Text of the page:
Learning Mandarin is indeed a difficult task for us adults. I tried joining a Mandarin class sponsored by my previous company, but I thought learning the language for just an hour weekly wasn’t enough. And I must say this general observation that many Chinese teachers think speakers of English and other languages can easily grasp one of the most vital components of Chinese: the five tones (the fifth being the neutral tone). It still depends on the learner on how quickly he or she remembers the tones, though. However, most expats I’ve talked to about this say their teachers tend to conduct that important lesson very quickly.
Practice makes perfect, and talking to a native speaker can greatly help improve your Chinese language learning. I remember asking my Chinese colleagues before how to say the five tones correctly. Many of them did some hand movements to visualize the intonation patterns. But before I go on, I should say that learning Chinese tones can be done by practicing (a lot of times!) or understanding phonetics. In my quest to find the easiest way to learn tones, I stumbled upon some Youtube videos which I find helpful for learners.
This Youtube video by Daily Noodles (VPN needed) simplifies the tones by using a common English question word, “what.” As we know in English, intonation changes the meaning of a word (like in questions, interjections, or sarcasm).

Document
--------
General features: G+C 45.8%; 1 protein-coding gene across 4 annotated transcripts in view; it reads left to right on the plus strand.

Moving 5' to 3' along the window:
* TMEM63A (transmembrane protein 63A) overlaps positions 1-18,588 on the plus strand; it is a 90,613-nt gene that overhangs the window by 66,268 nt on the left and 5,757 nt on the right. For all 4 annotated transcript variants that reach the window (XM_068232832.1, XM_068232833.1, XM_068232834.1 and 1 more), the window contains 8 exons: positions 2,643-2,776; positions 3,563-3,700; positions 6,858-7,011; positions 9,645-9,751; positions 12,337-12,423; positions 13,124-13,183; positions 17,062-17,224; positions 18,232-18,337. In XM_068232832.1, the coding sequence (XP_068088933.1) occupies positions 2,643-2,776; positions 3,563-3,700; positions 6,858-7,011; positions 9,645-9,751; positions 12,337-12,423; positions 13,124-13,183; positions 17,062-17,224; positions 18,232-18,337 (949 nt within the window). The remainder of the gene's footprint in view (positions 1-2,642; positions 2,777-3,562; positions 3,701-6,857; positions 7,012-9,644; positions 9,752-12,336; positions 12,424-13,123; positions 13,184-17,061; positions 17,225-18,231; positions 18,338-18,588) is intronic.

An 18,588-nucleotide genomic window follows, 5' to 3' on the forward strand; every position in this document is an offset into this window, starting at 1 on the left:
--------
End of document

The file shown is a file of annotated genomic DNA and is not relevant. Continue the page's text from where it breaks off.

- The first tone (high pitch, flat) is akin to saying “Whāt!” when you’re surprised.
- The second tone (mid to high pitch, rising) is like “Whát?” or when you’re unsure of something or if you’re confused.
- The third tone (mid going to low, then rising to high pitch) sounds “Whǎt…?!” in expressions like “What the…?!” or “WTH.” You should feel your vocal cords vibrating when you do the third tone.
- The fourth tone (mid to low, falling) “Whàt?” or saying it when you’re angry or frustrated.
- The fifth tone (mid) has neutral pitch like “The 5Ws are ‘what,’ ‘when,’ ‘where,’ ‘who,’ and ‘why.’”
Another helpful Youtube video is by eChineseLearning. It details the technical description of Chinese phonetic system as a “foundation” of learning the language. Being familiar with English phonetics can be a big help to understand the video.
The teacher explains that Chinese syllables, like “nǐ hǎo” (or hello), have three parts:
- The initials, or simply the consonants that begin the syllable;
- The finals, or the vowels; and
- The tones.
According to the teacher, Chinese has 21 initials, 39 finals, and 5 tones.
So, this is a good starter for everyone who has just begun studying Chinese or having a hard time doing the tones. Next week, I’ll talk about other learning resources, like podcasts and other websites. Alternatively, you can also check out the roundup of learning resources I wrote during Chinese New Year.